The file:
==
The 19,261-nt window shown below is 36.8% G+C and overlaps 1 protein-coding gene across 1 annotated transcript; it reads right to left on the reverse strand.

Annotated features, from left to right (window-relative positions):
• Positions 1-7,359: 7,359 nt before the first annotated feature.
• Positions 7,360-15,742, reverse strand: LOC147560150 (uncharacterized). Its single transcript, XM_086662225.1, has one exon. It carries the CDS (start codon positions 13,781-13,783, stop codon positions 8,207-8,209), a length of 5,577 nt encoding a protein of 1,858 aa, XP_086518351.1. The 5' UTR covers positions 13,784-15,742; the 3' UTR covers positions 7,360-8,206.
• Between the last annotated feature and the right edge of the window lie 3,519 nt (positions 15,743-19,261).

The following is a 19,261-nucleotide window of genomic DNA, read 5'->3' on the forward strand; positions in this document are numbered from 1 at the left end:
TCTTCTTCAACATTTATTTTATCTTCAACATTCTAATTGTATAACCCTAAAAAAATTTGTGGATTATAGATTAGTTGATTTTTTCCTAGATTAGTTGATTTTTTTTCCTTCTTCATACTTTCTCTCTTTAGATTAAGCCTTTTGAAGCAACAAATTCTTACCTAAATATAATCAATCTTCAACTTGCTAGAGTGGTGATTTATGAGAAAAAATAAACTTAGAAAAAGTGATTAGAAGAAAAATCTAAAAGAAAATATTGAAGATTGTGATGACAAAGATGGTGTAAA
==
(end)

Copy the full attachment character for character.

The 19,261-nt window shown below is 36.8% G+C and overlaps 1 protein-coding gene across 1 annotated transcript; it reads right to left on the reverse strand.

Annotated features, from left to right (window-relative positions):
• Positions 1-7,359: 7,359 nt before the first annotated feature.
• Positions 7,360-15,742, reverse strand: LOC147560150 (uncharacterized). Its single transcript, XM_086662225.1, has one exon. It carries the CDS (start codon positions 13,781-13,783, stop codon positions 8,207-8,209), a length of 5,577 nt encoding a protein of 1,858 aa, XP_086518351.1. The 5' UTR covers positions 13,784-15,742; the 3' UTR covers positions 7,360-8,206.
• Between the last annotated feature and the right edge of the window lie 3,519 nt (positions 15,743-19,261).

The following is a 19,261-nucleotide window of genomic DNA, read 5'->3' on the forward strand; positions in this document are numbered from 1 at the left end:
TCTTCTTCAACATTTATTTTATCTTCAACATTCTAATTGTATAACCCTAAAAAAATTTGTGGATTATAGATTAGTTGATTTTTTCCTAGATTAGTTGATTTTTTTTCCTTCTTCATACTTTCTCTCTTTAGATTAAGCCTTTTGAAGCAACAAATTCTTACCTAAATATAATCAATCTTCAACTTGCTAGAGTGGTGATTTATGAGAAAAAATAAACTTAGAAAAAGTGATTAGAAGAAAAATCTAAAAGAAAATATTGAAGATTGTGATGACAAAGATGGTGTAAA